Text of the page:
Martin Chulov Bekaa Valley- The Guardian
In knee-deep snow and biting cold, 10-year-old Saleh Qarqour had almost finished shovelling a path to the tent that had been his family’s home for the past six years. Elders and children huddled around a heater inside. Chimney smoke wafted from the town of Arsal in the valley below.
Over the ridge behind them was the Syrian frontier, from which the Qarqour family and nearly everyone else in this Lebanese border town had fled. Their homes ever since had been makeshift tents, their frugal lives sustained by aid and goodwill, which, on this frozen ledge above Lebanon, was fast running out.
As two savage snow storms pounded Arsal and other informal camps in Lebanon’s Bekaa Valley this past fortnight, huddling refugees have faced a reckoning; whether to remain in life-threatening squalor, or return home to Syria, as politicians on both sides of the border have implored them to do. Nearly all have chosen to stay behind. The risks, they say, remain too high.
About a million refugees registered by the UN remain in Lebanon and only an estimated 16,000 have made the journey home in the past year, aid officials say. Those who have left were cleared to do so by Syrian officials – their departure championed by officials in Beirut, who insist that Syria is now safe and that Lebanon has been for too long overburdened by their presence.
As the Syrian war has wound down, with Russia and Iran stabilising the regime of Bashar al-Assad, Damascus has been determined to project an image of stability and reconciliation. Political blocs in Lebanon aligned to Assad have echoed the same message despite the repeated statements from UN officials that the conditions for return have not been met.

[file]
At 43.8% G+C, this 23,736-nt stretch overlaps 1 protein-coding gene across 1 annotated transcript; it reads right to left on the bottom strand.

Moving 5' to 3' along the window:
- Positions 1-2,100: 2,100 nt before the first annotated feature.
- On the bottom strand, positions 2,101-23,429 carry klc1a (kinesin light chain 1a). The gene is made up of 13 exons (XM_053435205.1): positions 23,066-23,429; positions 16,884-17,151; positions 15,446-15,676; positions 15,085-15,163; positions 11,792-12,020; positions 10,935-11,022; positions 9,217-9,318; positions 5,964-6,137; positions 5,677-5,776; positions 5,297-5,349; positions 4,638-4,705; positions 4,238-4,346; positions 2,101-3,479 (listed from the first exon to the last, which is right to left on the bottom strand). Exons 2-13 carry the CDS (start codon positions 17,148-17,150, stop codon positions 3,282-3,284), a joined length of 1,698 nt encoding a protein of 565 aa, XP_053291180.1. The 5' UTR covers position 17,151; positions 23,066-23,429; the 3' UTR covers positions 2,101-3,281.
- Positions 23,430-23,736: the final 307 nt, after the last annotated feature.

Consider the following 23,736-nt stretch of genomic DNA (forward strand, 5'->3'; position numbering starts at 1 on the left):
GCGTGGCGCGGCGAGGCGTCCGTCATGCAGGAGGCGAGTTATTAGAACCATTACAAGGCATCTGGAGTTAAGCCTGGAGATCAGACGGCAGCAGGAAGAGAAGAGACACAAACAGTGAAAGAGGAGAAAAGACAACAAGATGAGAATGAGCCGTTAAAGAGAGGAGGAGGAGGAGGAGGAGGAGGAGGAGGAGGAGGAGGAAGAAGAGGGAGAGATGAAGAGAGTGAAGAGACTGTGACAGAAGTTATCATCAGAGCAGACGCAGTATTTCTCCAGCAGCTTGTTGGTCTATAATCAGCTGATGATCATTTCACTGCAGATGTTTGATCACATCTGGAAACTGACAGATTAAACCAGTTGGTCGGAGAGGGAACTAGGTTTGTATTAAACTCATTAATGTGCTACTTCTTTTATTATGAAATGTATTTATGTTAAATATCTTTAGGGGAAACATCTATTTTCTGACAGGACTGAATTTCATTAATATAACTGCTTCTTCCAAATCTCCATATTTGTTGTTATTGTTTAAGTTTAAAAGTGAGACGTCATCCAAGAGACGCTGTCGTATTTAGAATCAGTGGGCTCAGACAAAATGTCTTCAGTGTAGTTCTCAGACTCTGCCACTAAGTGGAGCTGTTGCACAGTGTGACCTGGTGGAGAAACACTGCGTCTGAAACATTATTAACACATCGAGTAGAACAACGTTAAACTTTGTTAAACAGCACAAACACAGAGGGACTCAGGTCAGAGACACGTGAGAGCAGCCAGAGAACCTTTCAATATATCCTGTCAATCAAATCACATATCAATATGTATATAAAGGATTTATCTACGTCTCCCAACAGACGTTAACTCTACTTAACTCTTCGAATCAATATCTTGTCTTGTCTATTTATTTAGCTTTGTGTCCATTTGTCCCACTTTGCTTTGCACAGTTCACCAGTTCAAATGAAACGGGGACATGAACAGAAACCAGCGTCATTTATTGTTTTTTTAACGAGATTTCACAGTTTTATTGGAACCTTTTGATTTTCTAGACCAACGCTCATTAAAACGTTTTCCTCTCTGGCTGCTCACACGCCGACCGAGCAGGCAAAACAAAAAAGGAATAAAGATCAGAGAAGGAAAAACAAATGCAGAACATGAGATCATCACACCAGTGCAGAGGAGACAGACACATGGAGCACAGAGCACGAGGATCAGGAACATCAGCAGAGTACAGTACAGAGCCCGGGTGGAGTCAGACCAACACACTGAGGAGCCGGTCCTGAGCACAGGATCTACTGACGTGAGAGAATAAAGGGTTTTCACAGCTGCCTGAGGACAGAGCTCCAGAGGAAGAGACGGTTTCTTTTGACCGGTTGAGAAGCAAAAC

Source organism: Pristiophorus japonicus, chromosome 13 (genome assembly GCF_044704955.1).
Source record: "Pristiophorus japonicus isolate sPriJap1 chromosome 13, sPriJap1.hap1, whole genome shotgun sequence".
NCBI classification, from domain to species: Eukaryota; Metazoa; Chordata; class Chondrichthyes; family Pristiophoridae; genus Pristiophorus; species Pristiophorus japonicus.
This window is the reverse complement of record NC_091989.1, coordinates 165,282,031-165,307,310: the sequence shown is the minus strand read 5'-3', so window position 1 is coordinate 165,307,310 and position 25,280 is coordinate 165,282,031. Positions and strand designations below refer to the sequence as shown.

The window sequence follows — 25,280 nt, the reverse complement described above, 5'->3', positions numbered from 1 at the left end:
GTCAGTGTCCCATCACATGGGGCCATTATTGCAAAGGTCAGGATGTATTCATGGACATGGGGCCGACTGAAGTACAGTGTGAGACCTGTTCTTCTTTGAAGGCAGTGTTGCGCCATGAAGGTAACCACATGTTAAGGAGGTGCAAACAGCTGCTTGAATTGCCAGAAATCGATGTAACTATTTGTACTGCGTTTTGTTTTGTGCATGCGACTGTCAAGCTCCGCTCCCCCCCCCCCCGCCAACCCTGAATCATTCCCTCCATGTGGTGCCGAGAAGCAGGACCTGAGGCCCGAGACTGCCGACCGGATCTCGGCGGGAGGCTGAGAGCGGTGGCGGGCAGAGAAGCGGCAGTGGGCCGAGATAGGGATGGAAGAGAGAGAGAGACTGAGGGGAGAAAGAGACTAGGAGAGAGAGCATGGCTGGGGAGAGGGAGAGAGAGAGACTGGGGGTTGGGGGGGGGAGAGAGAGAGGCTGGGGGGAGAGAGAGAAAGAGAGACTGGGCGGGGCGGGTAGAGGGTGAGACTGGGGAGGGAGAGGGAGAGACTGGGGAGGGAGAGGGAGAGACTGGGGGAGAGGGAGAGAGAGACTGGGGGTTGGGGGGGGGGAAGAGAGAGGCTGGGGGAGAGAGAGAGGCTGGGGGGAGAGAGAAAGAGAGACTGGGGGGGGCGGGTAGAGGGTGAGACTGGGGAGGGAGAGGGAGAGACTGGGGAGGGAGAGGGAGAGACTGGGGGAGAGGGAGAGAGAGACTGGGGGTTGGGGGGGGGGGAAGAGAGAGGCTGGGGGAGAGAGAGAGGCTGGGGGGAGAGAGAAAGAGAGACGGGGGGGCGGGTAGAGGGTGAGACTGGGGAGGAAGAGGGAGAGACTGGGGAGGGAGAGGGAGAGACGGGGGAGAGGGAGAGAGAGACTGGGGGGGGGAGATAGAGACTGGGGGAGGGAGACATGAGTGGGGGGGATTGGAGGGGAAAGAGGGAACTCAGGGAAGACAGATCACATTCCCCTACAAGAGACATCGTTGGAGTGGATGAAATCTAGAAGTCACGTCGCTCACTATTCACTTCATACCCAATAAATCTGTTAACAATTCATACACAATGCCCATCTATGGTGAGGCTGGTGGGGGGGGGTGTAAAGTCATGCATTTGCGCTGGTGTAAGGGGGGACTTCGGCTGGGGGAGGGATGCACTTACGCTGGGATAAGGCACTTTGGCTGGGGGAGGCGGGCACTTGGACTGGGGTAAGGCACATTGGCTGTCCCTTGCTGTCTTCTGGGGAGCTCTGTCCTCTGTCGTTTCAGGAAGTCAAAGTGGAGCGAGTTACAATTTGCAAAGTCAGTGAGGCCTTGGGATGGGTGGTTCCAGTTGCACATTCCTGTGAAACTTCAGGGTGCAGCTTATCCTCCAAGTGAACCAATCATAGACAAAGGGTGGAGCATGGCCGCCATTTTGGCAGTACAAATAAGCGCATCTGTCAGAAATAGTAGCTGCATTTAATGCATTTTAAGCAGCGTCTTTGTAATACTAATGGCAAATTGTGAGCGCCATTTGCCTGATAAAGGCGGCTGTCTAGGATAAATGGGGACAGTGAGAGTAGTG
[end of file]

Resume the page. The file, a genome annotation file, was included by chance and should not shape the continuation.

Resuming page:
“No one in Damascus, Beirut, or anywhere in the world can guarantee safety from Assad,” said Aref al-Homsi, a resident of one of the Arsal camps. “The Lebanese who want to say it’s a paradise there have a reason to do so – to please their masters. This is a regional agenda, not a Lebanese one. Those who return face jail or conscription. [The regime] will not act with humility. They will act with vengeance.”
Uncertainty over what might happen once back inside Syria and distrust surrounding the motives of those pushing a homecoming means refugees in Lebanon’s Bekaa are not seriously contemplating returning to their homes.
Many fled from nearby border areas, such as the town of Qusair, which was seized by Hezbollah in early 2013 and remains a stronghold for the militant group. Others come from Flita – a short gasping hike across the Qalamoun mountains – and other border villages that used to be waypoints for cross-border smuggling.
“Hezbollah own Qusair,” said Fatima Safadi, standing in the snow outside her mountain tent. “This roof crashed under the snow last week,” she said. “Our house [in Qusair] crashed under a bomb.”
In Turkey, and Jordan, where another 4.1 million Syrian refugees remain, pressure is also mounting on them to return. Although they were once welcomed, many inside Turkey say they feel increasingly unwelcome.
Jordan, once at the centre of a push to oust Assad, is now making noises about reconciliation. Last month, the United Arab Emirates and Bahrain reopened embassies in the Syrian capital. Emirati officials have put pressure on other Arab League states to follow – and to readmit Syria. Such a push – and rancour over refugees – were a backdrop to a failed Arab League economic summit in Beirut over the weekend, in which only the leaders of Mauritania and Qatar turned up – the latter for barely two hours.